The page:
In this competitive world which is full of hustle and bustle, the person who consistently strives for higher and charges forward is highly regarded and glorified. It is highly respectable to have a spirit of excellence and self-improvement. In fact, that is how great inventions and achievements are made possible in human history.
Imagine if the Wright brothers had not persevered for the six years spent developing the first airplane? We would not have the convenience of air travel today. A more contemporary example is the British professional tennis player, Emma Raducanu who recently won the female singles title at the Wimbledon Championships 2021. She started playing tennis from the young age of five and worked her way up to one of the most prestigious titles in the tennis world. Without all those years of persistence, her massive achievement would not have been possible.
When we hear about accomplishments by all these amazing individuals, we sometimes unknowingly start to compare ourselves to them. We wonder if there is more that could be done to better ourselves. What I wish to talk about today is not about how to be successful. I am certainly underqualified and there is an abundance of TED Talks and motivational speeches by highly successful people who would do a much better job than I could. Having recently been through a week of enforced rest from work and socialising due to a viral illness, I was allowed the chance to reflect on how I manage my time. I was surprised to learn that in my very busy career as a doctor, I had neglected to prioritise any time for rest and recovery.
When we exercise, oxygen is used by our bodies to provide energy. During vigorous exercise, we may not have enough oxygen for the energy needed. As a result, a substance called lactic acid builds up to help with this oxygen shortfall in order for us to continue exercising. A persistently high level of lactic acid can lead to nausea, vomiting, cramps, fatigue and weakness. In order to get rid of the lactic acid build-up, we are encouraged to breathe, rest and drink adequate amounts of fluid after a vigorous workout. This is a very clear biological example of why rest is needed.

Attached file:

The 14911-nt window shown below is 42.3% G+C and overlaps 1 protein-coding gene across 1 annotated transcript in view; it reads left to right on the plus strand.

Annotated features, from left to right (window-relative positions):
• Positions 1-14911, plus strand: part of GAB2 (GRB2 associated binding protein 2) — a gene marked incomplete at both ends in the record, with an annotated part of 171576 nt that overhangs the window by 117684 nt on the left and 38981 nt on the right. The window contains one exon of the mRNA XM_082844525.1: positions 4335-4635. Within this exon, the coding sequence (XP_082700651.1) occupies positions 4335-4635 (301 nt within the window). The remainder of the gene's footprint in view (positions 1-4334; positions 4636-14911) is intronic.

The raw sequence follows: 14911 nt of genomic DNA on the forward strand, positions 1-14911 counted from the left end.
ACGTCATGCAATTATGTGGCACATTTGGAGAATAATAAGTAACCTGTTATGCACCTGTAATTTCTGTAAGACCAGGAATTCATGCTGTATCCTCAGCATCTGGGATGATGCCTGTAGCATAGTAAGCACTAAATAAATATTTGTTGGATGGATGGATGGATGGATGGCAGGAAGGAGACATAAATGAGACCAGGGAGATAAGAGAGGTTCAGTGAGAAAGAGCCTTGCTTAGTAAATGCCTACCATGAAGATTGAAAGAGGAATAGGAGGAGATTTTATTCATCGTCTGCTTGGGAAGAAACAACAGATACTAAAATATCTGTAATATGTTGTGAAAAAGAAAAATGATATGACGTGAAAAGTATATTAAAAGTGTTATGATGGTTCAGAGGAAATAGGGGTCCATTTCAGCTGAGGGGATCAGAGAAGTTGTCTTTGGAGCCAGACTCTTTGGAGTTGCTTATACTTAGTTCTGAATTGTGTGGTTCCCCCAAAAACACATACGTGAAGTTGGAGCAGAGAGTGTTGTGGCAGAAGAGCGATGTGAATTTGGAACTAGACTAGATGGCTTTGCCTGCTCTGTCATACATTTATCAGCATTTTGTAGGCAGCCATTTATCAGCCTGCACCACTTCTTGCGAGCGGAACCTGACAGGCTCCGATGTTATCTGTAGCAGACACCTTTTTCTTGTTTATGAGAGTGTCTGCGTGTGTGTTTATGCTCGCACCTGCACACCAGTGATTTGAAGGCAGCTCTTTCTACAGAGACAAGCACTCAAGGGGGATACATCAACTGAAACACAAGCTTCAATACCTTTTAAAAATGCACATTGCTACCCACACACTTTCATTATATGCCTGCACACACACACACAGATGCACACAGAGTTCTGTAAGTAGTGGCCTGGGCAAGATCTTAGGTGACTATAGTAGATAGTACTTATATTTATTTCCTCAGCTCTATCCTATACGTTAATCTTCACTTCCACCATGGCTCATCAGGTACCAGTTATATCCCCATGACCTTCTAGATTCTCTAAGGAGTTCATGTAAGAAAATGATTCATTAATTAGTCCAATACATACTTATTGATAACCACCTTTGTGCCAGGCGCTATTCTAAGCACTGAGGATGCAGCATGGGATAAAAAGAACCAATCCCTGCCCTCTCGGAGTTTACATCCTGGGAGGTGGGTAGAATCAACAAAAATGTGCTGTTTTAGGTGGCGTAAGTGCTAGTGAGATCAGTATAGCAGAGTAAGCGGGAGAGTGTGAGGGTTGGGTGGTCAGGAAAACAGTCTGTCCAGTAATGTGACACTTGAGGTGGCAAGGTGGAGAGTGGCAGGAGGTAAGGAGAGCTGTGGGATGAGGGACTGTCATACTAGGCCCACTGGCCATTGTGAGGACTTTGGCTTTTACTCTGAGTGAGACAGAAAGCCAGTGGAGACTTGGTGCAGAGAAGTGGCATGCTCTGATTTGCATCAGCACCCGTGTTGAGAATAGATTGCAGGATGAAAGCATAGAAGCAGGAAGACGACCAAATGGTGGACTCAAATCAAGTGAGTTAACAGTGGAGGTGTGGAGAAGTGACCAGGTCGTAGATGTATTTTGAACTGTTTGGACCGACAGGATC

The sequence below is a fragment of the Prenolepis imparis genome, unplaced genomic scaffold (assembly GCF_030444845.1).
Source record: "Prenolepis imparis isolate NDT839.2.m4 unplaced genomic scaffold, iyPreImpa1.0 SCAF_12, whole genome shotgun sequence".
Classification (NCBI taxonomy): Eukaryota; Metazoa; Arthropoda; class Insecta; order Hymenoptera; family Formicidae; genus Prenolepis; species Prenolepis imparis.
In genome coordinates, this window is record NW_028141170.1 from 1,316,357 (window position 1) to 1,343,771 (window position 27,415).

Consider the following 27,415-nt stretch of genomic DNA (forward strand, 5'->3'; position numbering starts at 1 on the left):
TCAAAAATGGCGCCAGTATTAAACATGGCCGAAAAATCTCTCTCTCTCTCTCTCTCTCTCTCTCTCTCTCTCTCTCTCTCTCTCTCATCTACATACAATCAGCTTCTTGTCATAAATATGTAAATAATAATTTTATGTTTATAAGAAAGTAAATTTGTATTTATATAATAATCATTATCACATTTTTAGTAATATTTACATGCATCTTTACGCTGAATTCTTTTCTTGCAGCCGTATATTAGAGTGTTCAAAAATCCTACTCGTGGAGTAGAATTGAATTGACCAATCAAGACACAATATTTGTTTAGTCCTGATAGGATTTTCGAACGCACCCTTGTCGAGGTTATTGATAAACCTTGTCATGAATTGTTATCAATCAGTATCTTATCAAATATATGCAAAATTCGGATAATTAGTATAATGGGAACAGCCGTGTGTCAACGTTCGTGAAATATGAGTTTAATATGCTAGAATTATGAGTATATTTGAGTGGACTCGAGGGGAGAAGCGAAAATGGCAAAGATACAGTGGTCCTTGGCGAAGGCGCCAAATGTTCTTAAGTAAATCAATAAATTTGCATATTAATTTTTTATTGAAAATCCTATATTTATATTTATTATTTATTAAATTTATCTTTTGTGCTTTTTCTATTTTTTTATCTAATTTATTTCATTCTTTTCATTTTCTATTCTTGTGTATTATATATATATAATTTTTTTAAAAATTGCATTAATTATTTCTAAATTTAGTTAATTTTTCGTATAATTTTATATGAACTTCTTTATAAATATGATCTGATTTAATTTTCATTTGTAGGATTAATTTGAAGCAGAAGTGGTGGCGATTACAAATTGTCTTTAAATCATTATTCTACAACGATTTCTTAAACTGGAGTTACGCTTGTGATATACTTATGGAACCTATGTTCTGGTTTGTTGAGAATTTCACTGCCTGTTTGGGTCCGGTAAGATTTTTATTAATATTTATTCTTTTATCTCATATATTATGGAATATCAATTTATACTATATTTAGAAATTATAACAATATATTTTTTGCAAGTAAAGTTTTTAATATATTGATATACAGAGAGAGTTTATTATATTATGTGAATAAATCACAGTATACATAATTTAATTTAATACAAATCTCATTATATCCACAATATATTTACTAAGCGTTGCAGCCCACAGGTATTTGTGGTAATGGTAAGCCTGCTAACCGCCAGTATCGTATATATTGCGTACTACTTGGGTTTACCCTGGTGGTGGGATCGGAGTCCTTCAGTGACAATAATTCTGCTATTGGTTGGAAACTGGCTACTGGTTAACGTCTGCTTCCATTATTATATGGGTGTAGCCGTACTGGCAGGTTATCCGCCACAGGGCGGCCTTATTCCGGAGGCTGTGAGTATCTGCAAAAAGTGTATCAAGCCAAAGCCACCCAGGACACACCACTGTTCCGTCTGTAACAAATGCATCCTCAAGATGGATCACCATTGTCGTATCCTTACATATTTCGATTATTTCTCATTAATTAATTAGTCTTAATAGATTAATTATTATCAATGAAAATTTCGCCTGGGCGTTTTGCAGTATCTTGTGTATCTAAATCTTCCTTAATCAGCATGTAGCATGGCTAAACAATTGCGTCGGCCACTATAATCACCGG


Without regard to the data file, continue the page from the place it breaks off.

Intentional rest is so important for us living in modern society. It is not only good for our physical health, it also has a whole host of mental health benefits. It helps with boosting our concentration and memory, and in turn productivity in the long run.
Burnout is a state of emotional, physical and mental exhaustion caused by long-term, unresolved stress. In planning intentional rest into your daily life, you are safeguarding yourself against burnout. You are choosing to work consistently at an acceptably productive measure instead of exhausting yourself in every way without a care for your own wellbeing. The problem with the “full-speed ahead” approach without any planned breaks is that you risk burning out and ending up with zero results to show for your effort.
To many of us, there is something unnatural and even unacceptable about resting. Do you ever feel guilty for taking a break? An example would be a weekend where you have no structured plans. If a friend asks you to spend time together and you do not feel up to it, you might feel guilty to turn him or her down by saying, “Sorry, I am resting that day.” It would not feel as acceptable or comfortable as, let’s say, “Sorry, I have to revise for an exam.” By this logic, exam revision seems to be a more legitimate reason than resting. However, we have learnt that intentional rest is just as important as productive work in achieving our long-term goals.
This quote by American author Alan Cohen says it all, “There is virtue in work and there is virtue in rest. Use both and overlook neither”. As we enter the final days of 2021, may we be gentle with ourselves, truly discover the importance of intentional rest and give it the priority it deserves!